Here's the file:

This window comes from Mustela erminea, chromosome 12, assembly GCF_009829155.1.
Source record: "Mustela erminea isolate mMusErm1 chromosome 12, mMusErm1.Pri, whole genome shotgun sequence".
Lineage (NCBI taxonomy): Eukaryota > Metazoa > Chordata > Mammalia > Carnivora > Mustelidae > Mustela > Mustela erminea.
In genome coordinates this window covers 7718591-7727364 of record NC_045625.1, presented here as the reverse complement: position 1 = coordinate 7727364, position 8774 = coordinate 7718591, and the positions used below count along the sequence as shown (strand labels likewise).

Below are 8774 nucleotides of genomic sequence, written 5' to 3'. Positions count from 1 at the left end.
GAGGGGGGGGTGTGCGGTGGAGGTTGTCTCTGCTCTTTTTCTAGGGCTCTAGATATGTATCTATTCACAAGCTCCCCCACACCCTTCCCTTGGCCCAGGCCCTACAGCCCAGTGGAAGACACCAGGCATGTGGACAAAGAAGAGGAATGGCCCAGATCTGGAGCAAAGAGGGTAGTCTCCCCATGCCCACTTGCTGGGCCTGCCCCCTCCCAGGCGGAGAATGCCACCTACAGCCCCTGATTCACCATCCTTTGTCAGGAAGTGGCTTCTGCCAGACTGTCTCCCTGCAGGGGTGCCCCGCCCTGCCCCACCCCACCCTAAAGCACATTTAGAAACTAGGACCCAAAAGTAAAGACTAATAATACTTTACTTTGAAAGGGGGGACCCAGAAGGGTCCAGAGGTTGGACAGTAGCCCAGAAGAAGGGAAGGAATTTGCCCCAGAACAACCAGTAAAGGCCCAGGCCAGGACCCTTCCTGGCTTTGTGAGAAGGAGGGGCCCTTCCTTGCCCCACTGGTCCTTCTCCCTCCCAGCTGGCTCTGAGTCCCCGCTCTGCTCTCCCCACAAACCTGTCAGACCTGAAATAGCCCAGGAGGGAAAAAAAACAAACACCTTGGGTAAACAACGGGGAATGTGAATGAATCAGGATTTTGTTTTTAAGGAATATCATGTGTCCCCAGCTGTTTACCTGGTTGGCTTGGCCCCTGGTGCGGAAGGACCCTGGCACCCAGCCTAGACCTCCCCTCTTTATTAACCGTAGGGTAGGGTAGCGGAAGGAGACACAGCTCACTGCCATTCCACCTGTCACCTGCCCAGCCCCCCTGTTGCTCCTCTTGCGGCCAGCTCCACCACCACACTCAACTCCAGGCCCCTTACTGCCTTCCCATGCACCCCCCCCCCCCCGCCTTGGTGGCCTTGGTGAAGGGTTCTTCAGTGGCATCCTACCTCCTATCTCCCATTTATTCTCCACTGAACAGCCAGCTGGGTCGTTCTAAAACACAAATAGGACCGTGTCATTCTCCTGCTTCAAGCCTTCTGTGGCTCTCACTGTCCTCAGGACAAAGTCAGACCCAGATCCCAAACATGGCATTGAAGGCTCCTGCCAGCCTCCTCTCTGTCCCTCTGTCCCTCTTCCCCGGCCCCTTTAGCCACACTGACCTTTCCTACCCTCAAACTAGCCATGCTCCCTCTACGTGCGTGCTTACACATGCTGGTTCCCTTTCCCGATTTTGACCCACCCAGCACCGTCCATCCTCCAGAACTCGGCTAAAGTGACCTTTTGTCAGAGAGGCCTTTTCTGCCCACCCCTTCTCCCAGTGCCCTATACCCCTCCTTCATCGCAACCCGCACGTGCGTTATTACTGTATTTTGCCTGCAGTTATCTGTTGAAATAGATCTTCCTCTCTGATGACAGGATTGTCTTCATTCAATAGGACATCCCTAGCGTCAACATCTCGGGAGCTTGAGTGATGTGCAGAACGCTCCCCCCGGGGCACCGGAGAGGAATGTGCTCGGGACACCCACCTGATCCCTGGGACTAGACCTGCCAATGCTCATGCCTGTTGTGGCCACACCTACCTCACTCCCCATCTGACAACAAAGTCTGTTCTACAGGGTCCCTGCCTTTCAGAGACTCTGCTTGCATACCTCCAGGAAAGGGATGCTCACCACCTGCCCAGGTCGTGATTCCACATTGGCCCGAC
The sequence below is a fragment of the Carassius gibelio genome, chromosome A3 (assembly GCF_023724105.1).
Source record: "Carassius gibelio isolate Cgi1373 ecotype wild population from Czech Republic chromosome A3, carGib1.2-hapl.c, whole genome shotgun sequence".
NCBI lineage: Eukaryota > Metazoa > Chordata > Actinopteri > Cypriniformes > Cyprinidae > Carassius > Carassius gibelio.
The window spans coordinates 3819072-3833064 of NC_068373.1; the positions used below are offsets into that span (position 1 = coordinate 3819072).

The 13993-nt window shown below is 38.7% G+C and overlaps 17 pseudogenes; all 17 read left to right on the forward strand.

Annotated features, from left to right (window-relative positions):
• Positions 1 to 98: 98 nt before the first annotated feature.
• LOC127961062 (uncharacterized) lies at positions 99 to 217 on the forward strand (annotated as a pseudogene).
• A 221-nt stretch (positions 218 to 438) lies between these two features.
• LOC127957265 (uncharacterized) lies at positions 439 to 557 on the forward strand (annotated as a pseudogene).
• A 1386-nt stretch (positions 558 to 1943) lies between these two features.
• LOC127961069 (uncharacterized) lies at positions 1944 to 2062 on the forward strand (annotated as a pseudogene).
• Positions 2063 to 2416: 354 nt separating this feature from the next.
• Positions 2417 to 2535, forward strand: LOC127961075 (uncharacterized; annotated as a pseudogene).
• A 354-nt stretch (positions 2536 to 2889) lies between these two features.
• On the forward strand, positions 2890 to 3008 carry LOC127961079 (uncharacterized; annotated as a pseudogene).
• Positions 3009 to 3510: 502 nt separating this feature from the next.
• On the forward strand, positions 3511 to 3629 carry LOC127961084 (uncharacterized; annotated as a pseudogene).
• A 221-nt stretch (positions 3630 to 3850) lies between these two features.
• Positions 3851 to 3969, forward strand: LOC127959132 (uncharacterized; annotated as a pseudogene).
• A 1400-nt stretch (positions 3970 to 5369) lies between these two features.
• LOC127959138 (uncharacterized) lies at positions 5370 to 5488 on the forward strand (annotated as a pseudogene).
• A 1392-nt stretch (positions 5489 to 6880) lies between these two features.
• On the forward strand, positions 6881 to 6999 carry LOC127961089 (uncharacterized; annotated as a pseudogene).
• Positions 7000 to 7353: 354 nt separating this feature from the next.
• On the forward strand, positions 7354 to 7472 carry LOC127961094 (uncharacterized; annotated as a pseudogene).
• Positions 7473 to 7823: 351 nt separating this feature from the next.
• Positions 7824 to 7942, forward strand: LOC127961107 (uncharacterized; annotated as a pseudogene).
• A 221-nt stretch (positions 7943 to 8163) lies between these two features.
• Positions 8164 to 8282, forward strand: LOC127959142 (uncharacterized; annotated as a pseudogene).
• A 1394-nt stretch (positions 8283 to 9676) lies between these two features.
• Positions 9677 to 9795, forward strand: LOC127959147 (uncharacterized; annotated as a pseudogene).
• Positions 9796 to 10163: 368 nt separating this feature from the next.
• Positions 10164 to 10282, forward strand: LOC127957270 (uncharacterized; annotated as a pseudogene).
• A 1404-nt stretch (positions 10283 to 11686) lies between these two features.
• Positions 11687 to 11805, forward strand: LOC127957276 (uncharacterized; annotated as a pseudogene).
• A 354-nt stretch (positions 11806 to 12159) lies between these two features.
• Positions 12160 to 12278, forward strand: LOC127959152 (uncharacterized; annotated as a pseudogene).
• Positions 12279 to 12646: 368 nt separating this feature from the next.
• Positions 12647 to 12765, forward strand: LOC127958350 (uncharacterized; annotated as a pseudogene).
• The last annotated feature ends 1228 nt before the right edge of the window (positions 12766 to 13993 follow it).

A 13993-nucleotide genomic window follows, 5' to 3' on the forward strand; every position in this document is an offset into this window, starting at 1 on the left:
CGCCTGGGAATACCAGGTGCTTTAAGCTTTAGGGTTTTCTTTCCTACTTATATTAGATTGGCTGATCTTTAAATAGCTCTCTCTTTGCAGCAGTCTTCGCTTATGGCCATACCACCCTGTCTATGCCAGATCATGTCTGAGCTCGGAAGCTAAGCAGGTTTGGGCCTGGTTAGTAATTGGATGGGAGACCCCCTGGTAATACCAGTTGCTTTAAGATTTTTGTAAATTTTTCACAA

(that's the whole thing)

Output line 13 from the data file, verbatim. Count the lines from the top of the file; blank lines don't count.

• Positions 1 to 98: 98 nt before the first annotated feature.